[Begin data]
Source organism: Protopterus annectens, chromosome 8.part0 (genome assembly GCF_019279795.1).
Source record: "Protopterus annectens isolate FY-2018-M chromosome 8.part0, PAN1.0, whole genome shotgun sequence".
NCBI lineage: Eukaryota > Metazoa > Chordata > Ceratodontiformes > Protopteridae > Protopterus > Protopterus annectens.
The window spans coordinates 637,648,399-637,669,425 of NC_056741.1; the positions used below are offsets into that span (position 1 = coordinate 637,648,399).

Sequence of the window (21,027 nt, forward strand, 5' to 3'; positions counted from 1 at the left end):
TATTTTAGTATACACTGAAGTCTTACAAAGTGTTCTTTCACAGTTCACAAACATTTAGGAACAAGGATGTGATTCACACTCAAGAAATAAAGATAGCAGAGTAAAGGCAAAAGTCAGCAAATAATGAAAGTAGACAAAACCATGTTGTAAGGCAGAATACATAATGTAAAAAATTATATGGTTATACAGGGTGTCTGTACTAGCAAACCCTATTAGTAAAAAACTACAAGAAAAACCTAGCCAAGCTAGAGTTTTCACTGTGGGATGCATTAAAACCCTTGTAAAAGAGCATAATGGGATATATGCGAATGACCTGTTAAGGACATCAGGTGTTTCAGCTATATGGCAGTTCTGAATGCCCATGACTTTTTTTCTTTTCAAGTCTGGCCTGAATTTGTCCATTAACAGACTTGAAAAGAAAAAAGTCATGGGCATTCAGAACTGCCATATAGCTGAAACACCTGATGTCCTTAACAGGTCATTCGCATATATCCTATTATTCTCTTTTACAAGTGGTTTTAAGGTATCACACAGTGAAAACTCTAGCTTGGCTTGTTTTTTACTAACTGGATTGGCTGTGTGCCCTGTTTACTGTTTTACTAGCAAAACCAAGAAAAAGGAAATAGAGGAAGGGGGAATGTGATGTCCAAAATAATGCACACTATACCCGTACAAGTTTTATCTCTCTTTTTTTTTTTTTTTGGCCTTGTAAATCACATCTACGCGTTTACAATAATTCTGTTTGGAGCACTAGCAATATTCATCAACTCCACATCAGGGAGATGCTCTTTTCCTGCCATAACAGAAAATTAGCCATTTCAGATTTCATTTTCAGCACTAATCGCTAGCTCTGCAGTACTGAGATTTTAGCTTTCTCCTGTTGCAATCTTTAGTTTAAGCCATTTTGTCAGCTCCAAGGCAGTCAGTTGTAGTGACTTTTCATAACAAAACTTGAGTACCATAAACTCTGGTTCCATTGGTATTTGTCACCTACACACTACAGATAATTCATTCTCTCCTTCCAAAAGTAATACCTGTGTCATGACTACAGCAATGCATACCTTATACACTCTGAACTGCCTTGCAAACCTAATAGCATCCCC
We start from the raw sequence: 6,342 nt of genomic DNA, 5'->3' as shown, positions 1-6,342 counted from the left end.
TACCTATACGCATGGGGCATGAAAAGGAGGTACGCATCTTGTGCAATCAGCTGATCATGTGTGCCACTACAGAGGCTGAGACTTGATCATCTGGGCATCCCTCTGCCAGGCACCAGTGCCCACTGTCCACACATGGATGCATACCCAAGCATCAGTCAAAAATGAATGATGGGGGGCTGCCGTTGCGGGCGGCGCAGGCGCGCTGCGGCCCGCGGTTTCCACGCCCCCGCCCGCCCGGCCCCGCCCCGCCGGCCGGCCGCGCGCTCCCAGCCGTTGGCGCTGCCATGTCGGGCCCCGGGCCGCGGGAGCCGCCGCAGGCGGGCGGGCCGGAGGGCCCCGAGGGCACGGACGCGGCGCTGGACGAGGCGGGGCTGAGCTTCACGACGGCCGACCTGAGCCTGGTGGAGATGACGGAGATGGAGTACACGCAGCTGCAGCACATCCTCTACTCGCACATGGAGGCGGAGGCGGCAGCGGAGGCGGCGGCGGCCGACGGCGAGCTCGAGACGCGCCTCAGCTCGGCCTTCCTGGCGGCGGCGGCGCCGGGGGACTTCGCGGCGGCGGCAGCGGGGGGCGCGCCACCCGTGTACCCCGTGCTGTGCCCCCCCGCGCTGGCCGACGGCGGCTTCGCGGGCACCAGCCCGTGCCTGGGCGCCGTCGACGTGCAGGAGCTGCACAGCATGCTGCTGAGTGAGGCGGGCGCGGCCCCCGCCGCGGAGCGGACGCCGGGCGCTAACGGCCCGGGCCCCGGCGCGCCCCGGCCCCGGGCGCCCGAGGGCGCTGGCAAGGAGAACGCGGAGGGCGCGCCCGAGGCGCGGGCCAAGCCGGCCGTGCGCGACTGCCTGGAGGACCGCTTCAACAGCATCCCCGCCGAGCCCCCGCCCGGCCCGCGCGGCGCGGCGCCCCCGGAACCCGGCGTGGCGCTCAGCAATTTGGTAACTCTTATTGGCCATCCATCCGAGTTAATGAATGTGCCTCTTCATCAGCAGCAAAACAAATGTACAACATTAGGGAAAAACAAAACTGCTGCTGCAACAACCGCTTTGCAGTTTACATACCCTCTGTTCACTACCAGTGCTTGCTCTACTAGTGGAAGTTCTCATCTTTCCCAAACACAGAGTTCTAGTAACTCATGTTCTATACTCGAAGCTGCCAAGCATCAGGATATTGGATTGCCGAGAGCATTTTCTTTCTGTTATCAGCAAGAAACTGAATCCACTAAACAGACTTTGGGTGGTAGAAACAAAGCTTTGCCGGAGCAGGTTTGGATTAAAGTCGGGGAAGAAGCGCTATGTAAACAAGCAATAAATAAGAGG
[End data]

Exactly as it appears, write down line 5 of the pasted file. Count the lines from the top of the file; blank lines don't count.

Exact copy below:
Sequence of the window (21,027 nt, forward strand, 5' to 3'; positions counted from 1 at the left end):